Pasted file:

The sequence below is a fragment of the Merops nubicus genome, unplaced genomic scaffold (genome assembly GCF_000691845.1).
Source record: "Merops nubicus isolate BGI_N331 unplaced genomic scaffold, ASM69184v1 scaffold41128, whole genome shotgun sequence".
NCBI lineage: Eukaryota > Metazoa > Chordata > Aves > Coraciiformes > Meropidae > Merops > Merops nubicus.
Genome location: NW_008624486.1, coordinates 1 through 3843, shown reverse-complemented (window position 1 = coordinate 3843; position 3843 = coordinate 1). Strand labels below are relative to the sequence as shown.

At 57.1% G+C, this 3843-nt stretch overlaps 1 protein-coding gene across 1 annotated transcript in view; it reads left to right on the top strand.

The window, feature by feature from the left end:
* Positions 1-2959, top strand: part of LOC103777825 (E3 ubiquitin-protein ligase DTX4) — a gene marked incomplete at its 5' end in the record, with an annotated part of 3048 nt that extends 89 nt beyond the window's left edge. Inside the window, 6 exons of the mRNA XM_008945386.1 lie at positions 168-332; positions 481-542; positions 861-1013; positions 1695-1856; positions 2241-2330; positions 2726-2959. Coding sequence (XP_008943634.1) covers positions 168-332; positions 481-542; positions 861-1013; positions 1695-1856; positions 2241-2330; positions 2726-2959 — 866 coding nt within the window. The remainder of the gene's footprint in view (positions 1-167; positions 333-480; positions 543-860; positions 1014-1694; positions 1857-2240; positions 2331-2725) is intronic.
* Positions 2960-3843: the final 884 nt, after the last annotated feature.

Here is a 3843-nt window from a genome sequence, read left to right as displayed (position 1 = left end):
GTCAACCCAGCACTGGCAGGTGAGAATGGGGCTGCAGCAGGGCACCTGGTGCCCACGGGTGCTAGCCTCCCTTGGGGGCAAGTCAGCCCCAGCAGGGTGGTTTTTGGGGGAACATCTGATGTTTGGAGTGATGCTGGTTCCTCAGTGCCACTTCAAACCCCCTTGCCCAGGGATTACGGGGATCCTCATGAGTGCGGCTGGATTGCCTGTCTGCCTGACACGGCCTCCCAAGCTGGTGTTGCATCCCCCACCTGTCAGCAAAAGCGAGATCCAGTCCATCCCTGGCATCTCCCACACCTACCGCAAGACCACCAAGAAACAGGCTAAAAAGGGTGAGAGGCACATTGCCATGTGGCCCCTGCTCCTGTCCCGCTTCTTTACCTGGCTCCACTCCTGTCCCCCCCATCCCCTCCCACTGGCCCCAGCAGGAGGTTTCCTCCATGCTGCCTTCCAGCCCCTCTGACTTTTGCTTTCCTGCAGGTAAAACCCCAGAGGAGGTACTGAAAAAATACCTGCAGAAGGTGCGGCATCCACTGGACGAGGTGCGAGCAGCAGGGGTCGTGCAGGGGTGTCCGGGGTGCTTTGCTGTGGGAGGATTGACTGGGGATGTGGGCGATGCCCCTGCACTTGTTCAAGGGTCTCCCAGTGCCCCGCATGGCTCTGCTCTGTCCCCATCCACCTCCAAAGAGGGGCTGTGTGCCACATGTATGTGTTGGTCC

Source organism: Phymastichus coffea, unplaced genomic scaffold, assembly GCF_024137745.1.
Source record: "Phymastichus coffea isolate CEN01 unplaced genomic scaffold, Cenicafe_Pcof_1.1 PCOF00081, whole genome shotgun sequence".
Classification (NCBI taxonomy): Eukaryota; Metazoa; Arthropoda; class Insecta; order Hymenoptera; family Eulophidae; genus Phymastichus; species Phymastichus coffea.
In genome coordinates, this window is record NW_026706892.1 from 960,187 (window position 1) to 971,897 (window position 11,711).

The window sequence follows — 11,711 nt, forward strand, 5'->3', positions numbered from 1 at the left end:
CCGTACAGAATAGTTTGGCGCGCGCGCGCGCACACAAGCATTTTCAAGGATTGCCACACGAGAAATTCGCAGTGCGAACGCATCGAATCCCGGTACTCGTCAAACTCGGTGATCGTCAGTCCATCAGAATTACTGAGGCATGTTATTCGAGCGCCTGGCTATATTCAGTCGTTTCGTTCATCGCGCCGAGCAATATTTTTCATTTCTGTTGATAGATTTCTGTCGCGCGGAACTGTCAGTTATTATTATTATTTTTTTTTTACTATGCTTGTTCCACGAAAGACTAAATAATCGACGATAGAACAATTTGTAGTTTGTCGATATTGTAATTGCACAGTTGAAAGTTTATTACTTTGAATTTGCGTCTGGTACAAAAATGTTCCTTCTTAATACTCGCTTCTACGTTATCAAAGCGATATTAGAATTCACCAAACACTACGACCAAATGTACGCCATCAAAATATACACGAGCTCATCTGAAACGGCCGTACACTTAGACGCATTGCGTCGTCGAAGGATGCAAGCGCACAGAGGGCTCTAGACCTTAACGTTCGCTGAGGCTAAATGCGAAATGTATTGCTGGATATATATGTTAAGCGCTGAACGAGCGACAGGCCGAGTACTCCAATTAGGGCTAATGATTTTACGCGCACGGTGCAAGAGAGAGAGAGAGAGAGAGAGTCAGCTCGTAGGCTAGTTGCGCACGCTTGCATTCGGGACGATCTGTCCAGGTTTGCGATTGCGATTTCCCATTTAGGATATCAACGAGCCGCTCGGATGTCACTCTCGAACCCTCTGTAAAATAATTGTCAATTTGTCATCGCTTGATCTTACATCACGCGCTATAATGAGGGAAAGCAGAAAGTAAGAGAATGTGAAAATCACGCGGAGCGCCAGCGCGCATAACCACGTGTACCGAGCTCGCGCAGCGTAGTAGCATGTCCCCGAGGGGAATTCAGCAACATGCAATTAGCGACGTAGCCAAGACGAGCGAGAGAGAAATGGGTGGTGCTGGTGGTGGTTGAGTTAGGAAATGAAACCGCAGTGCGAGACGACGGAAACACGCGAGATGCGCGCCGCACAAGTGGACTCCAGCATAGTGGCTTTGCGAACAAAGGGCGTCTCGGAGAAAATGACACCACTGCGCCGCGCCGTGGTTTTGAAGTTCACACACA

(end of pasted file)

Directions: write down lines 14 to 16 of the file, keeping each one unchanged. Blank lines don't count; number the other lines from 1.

In genome coordinates, this window is record NW_026706892.1 from 960,187 (window position 1) to 971,897 (window position 11,711).

The window sequence follows — 11,711 nt, forward strand, 5'->3', positions numbered from 1 at the left end:
CCGTACAGAATAGTTTGGCGCGCGCGCGCGCACACAAGCATTTTCAAGGATTGCCACACGAGAAATTCGCAGTGCGAACGCATCGAATCCCGGTACTCGTCAAACTCGGTGATCGTCAGTCCATCAGAATTACTGAGGCATGTTATTCGAGCGCCTGGCTATATTCAGTCGTTTCGTTCATCGCGCCGAGCAATATTTTTCATTTCTGTTGATAGATTTCTGTCGCGCGGAACTGTCAGTTATTATTATTATTTTTTTTTTACTATGCTTGTTCCACGAAAGACTAAATAATCGACGATAGAACAATTTGTAGTTTGTCGATATTGTAATTGCACAGTTGAAAGTTTATTACTTTGAATTTGCGTCTGGTACAAAAATGTTCCTTCTTAATACTCGCTTCTACGTTATCAAAGCGATATTAGAATTCACCAAACACTACGACCAAATGTACGCCATCAAAATATACACGAGCTCATCTGAAACGGCCGTACACTTAGACGCATTGCGTCGTCGAAGGATGCAAGCGCACAGAGGGCTCTAGACCTTAACGTTCGCTGAGGCTAAATGCGAAATGTATTGCTGGATATATATGTTAAGCGCTGAACGAGCGACAGGCCGAGTACTCCAATTAGGGCTAATGATTTTACGCGCACGGTGCAAGAGAGAGAGAGAGAGAGAGAGTCAGCTCGTAGGCTAGTTGCGCACGCTTGCATTCGGGACGATCTGTCCAGGTTTGCGATTGCGATTTCCCATTTAGGATATCAACGAGCCGCTCGGATGTCACTCTCGAACCCTCTGTAAAATAATTGTCAATTTGTCATCGCTTGATCTTACATCACGCGCTATAATGAGGGAAAGCAGAAAGTAAGAGAATGTGAAAATCACGCGGAGCGCCAGCGCGCATAACCACGTGTACCGAGCTCGCGCAGCGTAGTAGCATGTCCCCGAGGGGAATTCAGCAACATGCAATTAGCGACGTAGCCAAGACGAGCGAGAGAGAAATGGGTGGTGCTGGTGGTGGTTGAGTTAGGAAATGAAACCGCAGTGCGAGACGACGGAAACACGCGAGATGCGCGCCGCACAAGTGGACTCCAGCATAGTGGCTTTGCGAACAAAGGGCGTCTCGGAGAAAATGACACCACTGCGCCGCGCCGTGGTTTTGAAGTTCACACACA